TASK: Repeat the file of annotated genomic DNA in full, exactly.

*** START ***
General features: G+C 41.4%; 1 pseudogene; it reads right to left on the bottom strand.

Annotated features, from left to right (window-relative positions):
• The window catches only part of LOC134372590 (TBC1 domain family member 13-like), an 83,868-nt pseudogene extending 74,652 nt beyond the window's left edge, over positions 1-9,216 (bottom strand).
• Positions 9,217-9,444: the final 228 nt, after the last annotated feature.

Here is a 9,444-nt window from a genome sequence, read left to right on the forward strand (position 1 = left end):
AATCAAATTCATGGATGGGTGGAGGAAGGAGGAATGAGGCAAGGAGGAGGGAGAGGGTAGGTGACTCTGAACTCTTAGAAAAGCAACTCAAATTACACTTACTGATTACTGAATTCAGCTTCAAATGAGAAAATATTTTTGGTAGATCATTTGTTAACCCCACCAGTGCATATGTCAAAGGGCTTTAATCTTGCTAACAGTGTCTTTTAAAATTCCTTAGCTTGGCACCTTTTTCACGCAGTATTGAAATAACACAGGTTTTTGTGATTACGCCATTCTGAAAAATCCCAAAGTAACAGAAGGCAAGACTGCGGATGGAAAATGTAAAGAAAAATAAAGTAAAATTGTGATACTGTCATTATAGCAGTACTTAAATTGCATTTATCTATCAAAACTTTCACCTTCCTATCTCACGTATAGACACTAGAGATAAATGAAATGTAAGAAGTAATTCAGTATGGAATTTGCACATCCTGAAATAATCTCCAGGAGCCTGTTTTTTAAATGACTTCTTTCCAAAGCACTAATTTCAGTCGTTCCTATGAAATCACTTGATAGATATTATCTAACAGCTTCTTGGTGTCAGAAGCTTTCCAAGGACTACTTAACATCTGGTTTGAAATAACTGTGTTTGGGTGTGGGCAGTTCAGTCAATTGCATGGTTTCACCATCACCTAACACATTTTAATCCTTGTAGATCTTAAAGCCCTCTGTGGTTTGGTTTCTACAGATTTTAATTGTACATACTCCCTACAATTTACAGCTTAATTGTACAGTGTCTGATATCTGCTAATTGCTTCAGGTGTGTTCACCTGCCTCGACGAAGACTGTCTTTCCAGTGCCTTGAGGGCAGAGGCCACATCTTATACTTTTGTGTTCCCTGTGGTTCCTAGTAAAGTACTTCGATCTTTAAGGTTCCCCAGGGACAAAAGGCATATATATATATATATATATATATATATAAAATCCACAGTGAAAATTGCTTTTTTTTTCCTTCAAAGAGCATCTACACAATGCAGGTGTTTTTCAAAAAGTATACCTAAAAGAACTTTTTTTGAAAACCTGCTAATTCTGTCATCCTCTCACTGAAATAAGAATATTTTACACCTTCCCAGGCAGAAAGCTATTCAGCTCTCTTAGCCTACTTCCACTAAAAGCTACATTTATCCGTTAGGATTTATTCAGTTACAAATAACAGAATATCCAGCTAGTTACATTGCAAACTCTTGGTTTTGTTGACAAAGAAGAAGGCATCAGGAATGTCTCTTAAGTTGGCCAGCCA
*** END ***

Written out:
General features: G+C 41.4%; 1 pseudogene; it reads right to left on the bottom strand.

Annotated features, from left to right (window-relative positions):
• The window catches only part of LOC134372590 (TBC1 domain family member 13-like), an 83,868-nt pseudogene extending 74,652 nt beyond the window's left edge, over positions 1-9,216 (bottom strand).
• Positions 9,217-9,444: the final 228 nt, after the last annotated feature.

Here is a 9,444-nt window from a genome sequence, read left to right on the forward strand (position 1 = left end):
AATCAAATTCATGGATGGGTGGAGGAAGGAGGAATGAGGCAAGGAGGAGGGAGAGGGTAGGTGACTCTGAACTCTTAGAAAAGCAACTCAAATTACACTTACTGATTACTGAATTCAGCTTCAAATGAGAAAATATTTTTGGTAGATCATTTGTTAACCCCACCAGTGCATATGTCAAAGGGCTTTAATCTTGCTAACAGTGTCTTTTAAAATTCCTTAGCTTGGCACCTTTTTCACGCAGTATTGAAATAACACAGGTTTTTGTGATTACGCCATTCTGAAAAATCCCAAAGTAACAGAAGGCAAGACTGCGGATGGAAAATGTAAAGAAAAATAAAGTAAAATTGTGATACTGTCATTATAGCAGTACTTAAATTGCATTTATCTATCAAAACTTTCACCTTCCTATCTCACGTATAGACACTAGAGATAAATGAAATGTAAGAAGTAATTCAGTATGGAATTTGCACATCCTGAAATAATCTCCAGGAGCCTGTTTTTTAAATGACTTCTTTCCAAAGCACTAATTTCAGTCGTTCCTATGAAATCACTTGATAGATATTATCTAACAGCTTCTTGGTGTCAGAAGCTTTCCAAGGACTACTTAACATCTGGTTTGAAATAACTGTGTTTGGGTGTGGGCAGTTCAGTCAATTGCATGGTTTCACCATCACCTAACACATTTTAATCCTTGTAGATCTTAAAGCCCTCTGTGGTTTGGTTTCTACAGATTTTAATTGTACATACTCCCTACAATTTACAGCTTAATTGTACAGTGTCTGATATCTGCTAATTGCTTCAGGTGTGTTCACCTGCCTCGACGAAGACTGTCTTTCCAGTGCCTTGAGGGCAGAGGCCACATCTTATACTTTTGTGTTCCCTGTGGTTCCTAGTAAAGTACTTCGATCTTTAAGGTTCCCCAGGGACAAAAGGCATATATATATATATATATATATATATATAAAATCCACAGTGAAAATTGCTTTTTTTTTCCTTCAAAGAGCATCTACACAATGCAGGTGTTTTTCAAAAAGTATACCTAAAAGAACTTTTTTTGAAAACCTGCTAATTCTGTCATCCTCTCACTGAAATAAGAATATTTTACACCTTCCCAGGCAGAAAGCTATTCAGCTCTCTTAGCCTACTTCCACTAAAAGCTACATTTATCCGTTAGGATTTATTCAGTTACAAATAACAGAATATCCAGCTAGTTACATTGCAAACTCTTGGTTTTGTTGACAAAGAAGAAGGCATCAGGAATGTCTCTTAAGTTGGCCAGCCA